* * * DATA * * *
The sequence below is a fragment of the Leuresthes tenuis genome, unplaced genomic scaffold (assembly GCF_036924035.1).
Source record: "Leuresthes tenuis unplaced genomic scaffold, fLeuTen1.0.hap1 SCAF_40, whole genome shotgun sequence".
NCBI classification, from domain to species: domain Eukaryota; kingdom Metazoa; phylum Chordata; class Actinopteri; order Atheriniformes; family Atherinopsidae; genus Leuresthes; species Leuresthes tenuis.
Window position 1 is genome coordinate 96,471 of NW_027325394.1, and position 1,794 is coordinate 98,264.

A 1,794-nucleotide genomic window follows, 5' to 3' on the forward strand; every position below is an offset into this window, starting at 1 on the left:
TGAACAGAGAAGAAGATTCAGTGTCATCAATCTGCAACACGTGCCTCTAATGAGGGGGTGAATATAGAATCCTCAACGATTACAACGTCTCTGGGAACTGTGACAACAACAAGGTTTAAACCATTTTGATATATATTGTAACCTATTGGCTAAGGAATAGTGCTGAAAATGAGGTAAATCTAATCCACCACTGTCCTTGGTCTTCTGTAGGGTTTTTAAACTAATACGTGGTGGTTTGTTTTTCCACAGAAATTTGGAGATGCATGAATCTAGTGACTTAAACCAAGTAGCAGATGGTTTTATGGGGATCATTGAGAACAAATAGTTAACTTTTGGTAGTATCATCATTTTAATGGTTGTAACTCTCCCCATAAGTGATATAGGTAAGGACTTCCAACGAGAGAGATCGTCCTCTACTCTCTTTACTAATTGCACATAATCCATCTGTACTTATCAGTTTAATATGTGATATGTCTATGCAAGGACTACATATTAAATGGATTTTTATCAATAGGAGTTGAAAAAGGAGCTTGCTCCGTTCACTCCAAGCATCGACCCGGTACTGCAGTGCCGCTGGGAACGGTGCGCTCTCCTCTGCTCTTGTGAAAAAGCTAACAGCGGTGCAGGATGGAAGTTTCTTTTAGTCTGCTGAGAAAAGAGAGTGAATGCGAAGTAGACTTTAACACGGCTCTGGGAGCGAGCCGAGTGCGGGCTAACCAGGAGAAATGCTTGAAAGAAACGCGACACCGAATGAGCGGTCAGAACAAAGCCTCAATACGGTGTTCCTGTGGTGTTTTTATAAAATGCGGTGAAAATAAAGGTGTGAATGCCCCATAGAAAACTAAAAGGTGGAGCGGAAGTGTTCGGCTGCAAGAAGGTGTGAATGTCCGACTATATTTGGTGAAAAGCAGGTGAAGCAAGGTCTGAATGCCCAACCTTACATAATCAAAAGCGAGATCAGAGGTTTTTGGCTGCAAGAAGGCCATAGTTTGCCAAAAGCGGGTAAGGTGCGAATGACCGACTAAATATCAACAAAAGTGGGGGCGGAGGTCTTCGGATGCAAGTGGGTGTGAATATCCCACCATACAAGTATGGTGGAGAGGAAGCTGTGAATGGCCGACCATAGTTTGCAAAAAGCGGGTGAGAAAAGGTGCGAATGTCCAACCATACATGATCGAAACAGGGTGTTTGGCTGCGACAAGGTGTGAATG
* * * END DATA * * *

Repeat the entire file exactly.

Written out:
The sequence below is a fragment of the Leuresthes tenuis genome, unplaced genomic scaffold (assembly GCF_036924035.1).
Source record: "Leuresthes tenuis unplaced genomic scaffold, fLeuTen1.0.hap1 SCAF_40, whole genome shotgun sequence".
NCBI classification, from domain to species: domain Eukaryota; kingdom Metazoa; phylum Chordata; class Actinopteri; order Atheriniformes; family Atherinopsidae; genus Leuresthes; species Leuresthes tenuis.
Window position 1 is genome coordinate 96,471 of NW_027325394.1, and position 1,794 is coordinate 98,264.

A 1,794-nucleotide genomic window follows, 5' to 3' on the forward strand; every position below is an offset into this window, starting at 1 on the left:
TGAACAGAGAAGAAGATTCAGTGTCATCAATCTGCAACACGTGCCTCTAATGAGGGGGTGAATATAGAATCCTCAACGATTACAACGTCTCTGGGAACTGTGACAACAACAAGGTTTAAACCATTTTGATATATATTGTAACCTATTGGCTAAGGAATAGTGCTGAAAATGAGGTAAATCTAATCCACCACTGTCCTTGGTCTTCTGTAGGGTTTTTAAACTAATACGTGGTGGTTTGTTTTTCCACAGAAATTTGGAGATGCATGAATCTAGTGACTTAAACCAAGTAGCAGATGGTTTTATGGGGATCATTGAGAACAAATAGTTAACTTTTGGTAGTATCATCATTTTAATGGTTGTAACTCTCCCCATAAGTGATATAGGTAAGGACTTCCAACGAGAGAGATCGTCCTCTACTCTCTTTACTAATTGCACATAATCCATCTGTACTTATCAGTTTAATATGTGATATGTCTATGCAAGGACTACATATTAAATGGATTTTTATCAATAGGAGTTGAAAAAGGAGCTTGCTCCGTTCACTCCAAGCATCGACCCGGTACTGCAGTGCCGCTGGGAACGGTGCGCTCTCCTCTGCTCTTGTGAAAAAGCTAACAGCGGTGCAGGATGGAAGTTTCTTTTAGTCTGCTGAGAAAAGAGAGTGAATGCGAAGTAGACTTTAACACGGCTCTGGGAGCGAGCCGAGTGCGGGCTAACCAGGAGAAATGCTTGAAAGAAACGCGACACCGAATGAGCGGTCAGAACAAAGCCTCAATACGGTGTTCCTGTGGTGTTTTTATAAAATGCGGTGAAAATAAAGGTGTGAATGCCCCATAGAAAACTAAAAGGTGGAGCGGAAGTGTTCGGCTGCAAGAAGGTGTGAATGTCCGACTATATTTGGTGAAAAGCAGGTGAAGCAAGGTCTGAATGCCCAACCTTACATAATCAAAAGCGAGATCAGAGGTTTTTGGCTGCAAGAAGGCCATAGTTTGCCAAAAGCGGGTAAGGTGCGAATGACCGACTAAATATCAACAAAAGTGGGGGCGGAGGTCTTCGGATGCAAGTGGGTGTGAATATCCCACCATACAAGTATGGTGGAGAGGAAGCTGTGAATGGCCGACCATAGTTTGCAAAAAGCGGGTGAGAAAAGGTGCGAATGTCCAACCATACATGATCGAAACAGGGTGTTTGGCTGCGACAAGGTGTGAATG